On the morning of October 14, 2015, the remains of missing hiker Geraldine Largay, was found.
A contractor for the U.S. Navy ‘SERE’ program (Survival, Evasion, Resistance and Escape) was conducting a forestry survey on property owned by the U.S. Navy in Redington Township, Maine, and found the remains of the hiker who went missing on the Appalachian Trail in 2013.
According to her journal entries, Geraldine Largay, who was 66 years old on a journey through the Appalachian Trail from Georgia to Maine, got lost after leaving the trail on July 22, 2013, to relieve herself. She tried texting to her husband but the texts were never delivered.
After missing a rendezvous with her husband, George Largay, multiple massive search operations by the Maine Warden Service and other agencies eventually turned up nothing over the course of two years.
2 years later she was found 3,000 feet from the trail. The last entry in Largay’s journal was on Aug. 18, 2013.
In tribute to this tragedy, what can we learn from it to help others?
Here’s a bit more…
Some of the reported facts:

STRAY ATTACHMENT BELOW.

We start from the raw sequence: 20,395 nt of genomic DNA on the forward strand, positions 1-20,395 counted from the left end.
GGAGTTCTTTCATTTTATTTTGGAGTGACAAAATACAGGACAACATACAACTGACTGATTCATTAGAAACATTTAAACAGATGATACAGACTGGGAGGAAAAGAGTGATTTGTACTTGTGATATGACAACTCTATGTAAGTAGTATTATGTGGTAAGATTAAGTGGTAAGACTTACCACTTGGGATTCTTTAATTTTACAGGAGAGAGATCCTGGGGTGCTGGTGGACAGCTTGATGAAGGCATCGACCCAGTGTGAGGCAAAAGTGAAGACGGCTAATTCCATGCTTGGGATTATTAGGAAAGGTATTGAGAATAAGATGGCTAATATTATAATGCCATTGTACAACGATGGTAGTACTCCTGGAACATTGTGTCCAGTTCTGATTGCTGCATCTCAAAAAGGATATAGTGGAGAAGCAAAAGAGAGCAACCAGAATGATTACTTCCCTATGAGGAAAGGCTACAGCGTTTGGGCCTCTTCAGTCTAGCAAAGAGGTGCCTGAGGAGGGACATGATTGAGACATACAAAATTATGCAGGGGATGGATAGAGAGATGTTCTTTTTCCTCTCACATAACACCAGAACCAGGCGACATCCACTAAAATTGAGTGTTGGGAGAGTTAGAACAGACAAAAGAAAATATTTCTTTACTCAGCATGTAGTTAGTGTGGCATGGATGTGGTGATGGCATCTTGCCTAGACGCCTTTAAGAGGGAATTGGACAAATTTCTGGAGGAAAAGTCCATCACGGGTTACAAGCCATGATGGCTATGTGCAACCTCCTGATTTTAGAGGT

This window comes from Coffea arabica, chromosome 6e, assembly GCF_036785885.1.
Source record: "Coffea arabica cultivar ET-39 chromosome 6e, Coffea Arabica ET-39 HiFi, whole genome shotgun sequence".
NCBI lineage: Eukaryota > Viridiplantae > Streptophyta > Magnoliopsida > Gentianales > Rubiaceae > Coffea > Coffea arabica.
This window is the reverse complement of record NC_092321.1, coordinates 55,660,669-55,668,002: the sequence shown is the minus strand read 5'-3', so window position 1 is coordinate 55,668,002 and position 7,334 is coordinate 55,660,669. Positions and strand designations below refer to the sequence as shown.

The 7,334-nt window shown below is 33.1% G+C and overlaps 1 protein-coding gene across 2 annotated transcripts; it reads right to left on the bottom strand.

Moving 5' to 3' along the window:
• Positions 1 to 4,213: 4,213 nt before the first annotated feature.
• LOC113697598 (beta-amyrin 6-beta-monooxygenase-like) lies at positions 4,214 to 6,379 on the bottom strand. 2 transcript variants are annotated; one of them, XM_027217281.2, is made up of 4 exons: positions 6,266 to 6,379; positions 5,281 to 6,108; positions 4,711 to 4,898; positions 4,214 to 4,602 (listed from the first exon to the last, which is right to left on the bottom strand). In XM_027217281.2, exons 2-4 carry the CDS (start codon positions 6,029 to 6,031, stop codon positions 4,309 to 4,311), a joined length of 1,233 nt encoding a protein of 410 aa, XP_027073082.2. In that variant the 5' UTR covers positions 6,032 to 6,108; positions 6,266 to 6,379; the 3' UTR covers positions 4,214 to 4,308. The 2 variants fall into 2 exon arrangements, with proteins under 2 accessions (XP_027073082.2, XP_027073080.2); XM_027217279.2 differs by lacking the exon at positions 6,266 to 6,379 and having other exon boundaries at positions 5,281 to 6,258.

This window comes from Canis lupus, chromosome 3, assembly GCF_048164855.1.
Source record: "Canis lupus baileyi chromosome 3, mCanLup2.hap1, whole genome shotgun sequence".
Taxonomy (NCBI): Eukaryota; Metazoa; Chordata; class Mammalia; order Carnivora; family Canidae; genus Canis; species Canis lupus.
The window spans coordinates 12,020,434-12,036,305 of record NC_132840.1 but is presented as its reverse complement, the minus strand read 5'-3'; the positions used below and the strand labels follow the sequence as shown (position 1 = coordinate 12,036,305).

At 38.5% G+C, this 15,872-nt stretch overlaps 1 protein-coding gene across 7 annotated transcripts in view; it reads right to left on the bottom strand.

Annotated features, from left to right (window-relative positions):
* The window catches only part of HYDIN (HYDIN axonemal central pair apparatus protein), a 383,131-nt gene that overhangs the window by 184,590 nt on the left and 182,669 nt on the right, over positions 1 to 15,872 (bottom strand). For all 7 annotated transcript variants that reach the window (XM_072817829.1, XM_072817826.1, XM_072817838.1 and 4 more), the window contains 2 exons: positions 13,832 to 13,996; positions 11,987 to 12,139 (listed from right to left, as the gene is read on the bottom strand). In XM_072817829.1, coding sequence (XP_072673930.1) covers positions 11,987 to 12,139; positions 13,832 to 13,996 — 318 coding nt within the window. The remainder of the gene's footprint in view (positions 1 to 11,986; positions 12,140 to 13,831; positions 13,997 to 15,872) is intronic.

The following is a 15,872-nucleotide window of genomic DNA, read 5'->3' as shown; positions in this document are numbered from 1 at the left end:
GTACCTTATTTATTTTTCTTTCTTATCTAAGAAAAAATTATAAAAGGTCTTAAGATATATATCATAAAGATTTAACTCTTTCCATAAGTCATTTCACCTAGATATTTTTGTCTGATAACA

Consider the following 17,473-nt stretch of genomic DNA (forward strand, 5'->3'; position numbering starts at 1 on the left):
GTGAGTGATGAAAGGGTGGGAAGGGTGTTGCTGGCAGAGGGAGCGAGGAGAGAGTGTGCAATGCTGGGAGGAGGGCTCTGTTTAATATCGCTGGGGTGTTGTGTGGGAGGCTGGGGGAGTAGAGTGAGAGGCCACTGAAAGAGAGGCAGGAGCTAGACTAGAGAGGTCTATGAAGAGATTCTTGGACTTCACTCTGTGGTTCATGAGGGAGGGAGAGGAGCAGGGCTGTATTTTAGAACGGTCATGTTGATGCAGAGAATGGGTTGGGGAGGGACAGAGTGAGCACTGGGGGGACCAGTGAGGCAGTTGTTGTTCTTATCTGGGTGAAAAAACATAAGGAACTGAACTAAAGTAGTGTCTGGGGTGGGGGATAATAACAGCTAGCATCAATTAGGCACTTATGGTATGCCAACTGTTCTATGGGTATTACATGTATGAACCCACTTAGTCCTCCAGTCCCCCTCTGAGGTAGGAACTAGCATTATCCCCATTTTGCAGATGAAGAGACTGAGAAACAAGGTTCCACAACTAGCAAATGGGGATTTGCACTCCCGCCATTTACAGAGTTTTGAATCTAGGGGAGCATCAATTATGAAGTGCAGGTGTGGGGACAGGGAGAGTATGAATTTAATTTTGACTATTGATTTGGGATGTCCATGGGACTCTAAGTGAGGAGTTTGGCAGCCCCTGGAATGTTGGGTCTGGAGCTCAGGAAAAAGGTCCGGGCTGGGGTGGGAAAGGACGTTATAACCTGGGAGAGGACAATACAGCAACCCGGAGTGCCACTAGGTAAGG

1. She was traveling with a companion hiker, but at some point the hiker had left the trail because of a family emergency.
2. Wardens concluded that Largay had made her way to higher ground to get better cellphone coverage, and established a camp on a knoll.
3. She set up a tent and made use of her rain gear and a Mylar blanket, which reflects a body’s heat and keeps a person warm.
4. When found, Largay’s tent was collapsed, and her body was inside.
5. The medical examiner determined she died of starvation and exposure.
6. She apparently had survived 26 days (journal entries).
7. The items found with her included trail staples such as toothpaste, baby powder, a first aid kit, cord twine, a pencil and pen and a paper trail map.
8. She had a cell phone, the battery was dead.
Some observations regarding the facts:
It is always highly advisable to hike with a companion. She evidently was. When the companion left the trail, could she have done anything differently to acquire another hiking partner? The thing is, the comfortable hiking speed, strengths, and interests along the way, are often different for people. So hiking in solitude along a popular well-traveled trail may seem reasonably safe and sound…